It’s pretty difficult not to have some pinhole into other people’s lives with the way social networking has become a social norm in many parts of the world. It’s nearly impossible not to find something about someone on the internet, if you want to. I just opened a LinkedIn account this week, and when I did, I accidently clicked on everyone in my e-mail list (because it’s the first step when you set up the account) without realizing it! Fortunately, I caught what I was doing midway through (I’m not the most skilled multi-tasker), but now the receptionist at my salon, the owners of the bed & breakfast we just stayed at in Yorktown, and our neighborhood librarian have all viewed my profile back. ::facepalm::
In all seriousness, however, it is never okay to be in someone’s business without their invitation or permission. Some people cherish their privacy, choose to not engage people with their personal life, or need parts of their lives to remain anonymous because leaving it all behind in one environment is their escape from another one. Honor that. They will notice that about you more than droves of gossipers.
Whatever is put out there in the open is fair game, it’s true. BUT, when you take interest in a book — learning, films, writing, hobbies, you name it — suddenly what is going on in someone else’s life seems far less intriguing. As it should be! Any information you receive secondhand is not really information, and there’s far richer things to be doing with your time. (When I begin writing, what feels like was just 2 minutes turns out to be 2 hours, every time!) Whenever you get that urge to spend time nosing around and prowling about, or to get involved in group mentality gossip-mongering, try remembering that there are many, many lives in many, many worlds that are out there and inviting you in everyday — worlds tucked between pages that are not private, and give you complete permission to prowl about as much as your curiosity desires.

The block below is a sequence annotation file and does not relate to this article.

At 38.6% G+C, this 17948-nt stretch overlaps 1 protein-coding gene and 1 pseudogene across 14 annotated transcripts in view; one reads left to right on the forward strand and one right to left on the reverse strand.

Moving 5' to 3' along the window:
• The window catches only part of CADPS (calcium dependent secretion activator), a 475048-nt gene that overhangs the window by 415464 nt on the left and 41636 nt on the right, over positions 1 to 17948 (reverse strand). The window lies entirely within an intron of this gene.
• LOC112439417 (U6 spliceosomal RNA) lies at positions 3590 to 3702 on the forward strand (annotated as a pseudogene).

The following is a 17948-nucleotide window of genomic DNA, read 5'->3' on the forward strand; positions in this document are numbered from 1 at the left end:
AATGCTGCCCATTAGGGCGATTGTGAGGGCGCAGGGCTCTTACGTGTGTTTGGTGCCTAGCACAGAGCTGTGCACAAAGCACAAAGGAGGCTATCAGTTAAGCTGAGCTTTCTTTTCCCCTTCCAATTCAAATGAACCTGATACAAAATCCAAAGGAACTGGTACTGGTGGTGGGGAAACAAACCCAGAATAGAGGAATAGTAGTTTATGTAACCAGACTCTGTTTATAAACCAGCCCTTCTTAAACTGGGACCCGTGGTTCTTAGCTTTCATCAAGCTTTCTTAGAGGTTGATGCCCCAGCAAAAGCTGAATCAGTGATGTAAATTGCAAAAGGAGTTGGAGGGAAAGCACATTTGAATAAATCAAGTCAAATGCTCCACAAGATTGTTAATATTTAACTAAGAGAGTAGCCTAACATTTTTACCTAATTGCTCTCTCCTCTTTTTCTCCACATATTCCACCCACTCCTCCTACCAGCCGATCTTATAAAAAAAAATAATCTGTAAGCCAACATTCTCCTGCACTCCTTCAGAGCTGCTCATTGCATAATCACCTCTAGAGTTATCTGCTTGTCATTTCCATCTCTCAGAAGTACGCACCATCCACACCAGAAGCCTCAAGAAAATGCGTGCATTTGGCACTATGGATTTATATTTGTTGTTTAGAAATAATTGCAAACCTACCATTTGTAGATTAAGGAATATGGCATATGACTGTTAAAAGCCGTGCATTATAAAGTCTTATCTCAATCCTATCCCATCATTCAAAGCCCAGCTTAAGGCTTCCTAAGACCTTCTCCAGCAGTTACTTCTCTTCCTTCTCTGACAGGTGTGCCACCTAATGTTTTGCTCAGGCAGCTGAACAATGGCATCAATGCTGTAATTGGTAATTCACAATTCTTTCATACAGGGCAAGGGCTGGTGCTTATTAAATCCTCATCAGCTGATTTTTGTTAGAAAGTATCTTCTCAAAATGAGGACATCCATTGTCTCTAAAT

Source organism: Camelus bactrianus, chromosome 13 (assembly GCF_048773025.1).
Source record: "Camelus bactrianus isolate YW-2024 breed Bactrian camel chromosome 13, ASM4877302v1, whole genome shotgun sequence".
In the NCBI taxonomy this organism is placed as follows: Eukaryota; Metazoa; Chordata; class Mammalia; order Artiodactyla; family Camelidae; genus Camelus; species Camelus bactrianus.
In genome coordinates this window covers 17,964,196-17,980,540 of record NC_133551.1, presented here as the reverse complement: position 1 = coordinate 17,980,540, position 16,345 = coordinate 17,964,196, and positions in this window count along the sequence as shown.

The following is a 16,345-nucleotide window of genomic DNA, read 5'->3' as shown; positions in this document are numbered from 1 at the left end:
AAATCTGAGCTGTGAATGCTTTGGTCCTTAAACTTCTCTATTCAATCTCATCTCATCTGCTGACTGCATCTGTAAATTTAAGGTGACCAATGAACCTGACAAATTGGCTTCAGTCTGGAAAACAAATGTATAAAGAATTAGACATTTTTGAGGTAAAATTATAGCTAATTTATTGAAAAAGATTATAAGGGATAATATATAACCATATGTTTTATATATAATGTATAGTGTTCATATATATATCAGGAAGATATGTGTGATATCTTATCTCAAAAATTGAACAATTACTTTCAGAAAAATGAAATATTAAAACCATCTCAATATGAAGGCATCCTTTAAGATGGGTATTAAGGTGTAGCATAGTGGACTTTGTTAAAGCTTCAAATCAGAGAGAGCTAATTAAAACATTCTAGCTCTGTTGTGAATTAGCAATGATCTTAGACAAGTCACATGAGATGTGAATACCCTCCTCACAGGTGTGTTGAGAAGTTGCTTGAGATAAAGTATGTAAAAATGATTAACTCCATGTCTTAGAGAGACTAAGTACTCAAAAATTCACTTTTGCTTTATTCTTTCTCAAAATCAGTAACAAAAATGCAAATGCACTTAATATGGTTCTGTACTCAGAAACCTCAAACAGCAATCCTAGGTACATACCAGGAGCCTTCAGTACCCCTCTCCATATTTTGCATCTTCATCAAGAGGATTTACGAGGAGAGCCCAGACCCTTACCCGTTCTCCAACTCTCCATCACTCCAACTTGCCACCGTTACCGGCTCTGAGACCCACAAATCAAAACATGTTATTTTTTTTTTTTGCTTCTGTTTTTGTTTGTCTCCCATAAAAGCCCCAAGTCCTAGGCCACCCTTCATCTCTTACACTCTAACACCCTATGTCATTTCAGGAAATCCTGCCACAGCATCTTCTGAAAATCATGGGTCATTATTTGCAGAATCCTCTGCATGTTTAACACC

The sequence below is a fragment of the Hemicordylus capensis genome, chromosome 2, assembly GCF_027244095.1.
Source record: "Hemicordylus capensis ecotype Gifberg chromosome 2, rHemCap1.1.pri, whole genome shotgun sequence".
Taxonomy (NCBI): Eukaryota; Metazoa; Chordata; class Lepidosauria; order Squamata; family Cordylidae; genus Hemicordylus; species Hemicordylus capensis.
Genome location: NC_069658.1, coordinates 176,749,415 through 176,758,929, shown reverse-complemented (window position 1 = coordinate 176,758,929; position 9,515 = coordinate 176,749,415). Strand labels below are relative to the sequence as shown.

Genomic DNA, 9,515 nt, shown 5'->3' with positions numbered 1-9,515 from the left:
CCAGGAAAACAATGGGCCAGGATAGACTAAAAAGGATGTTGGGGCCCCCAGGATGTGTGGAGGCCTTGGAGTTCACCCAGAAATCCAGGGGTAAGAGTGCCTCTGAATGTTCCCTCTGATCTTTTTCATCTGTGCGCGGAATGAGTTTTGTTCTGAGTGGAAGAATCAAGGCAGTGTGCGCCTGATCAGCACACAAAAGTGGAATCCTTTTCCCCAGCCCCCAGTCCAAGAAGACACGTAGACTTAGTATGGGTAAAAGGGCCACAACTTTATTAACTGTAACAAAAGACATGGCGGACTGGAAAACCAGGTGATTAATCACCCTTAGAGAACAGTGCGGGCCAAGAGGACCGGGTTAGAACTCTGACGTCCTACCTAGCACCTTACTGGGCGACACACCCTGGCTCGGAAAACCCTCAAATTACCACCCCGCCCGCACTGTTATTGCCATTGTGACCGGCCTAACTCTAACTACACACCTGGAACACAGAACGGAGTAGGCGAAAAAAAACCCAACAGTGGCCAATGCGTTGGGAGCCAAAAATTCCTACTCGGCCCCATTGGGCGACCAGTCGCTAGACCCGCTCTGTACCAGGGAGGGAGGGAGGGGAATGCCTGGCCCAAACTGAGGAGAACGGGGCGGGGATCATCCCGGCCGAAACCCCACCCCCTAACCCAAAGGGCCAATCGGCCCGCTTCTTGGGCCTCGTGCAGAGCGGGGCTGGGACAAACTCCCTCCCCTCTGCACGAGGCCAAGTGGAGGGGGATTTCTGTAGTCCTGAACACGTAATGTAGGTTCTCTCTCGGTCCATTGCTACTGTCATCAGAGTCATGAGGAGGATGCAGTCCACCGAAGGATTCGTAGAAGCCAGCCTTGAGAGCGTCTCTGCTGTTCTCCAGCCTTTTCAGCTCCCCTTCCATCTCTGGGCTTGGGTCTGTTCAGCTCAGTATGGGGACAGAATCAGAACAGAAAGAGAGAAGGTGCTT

~ Heather Angelika
Founder/ Owner of Gallant Girls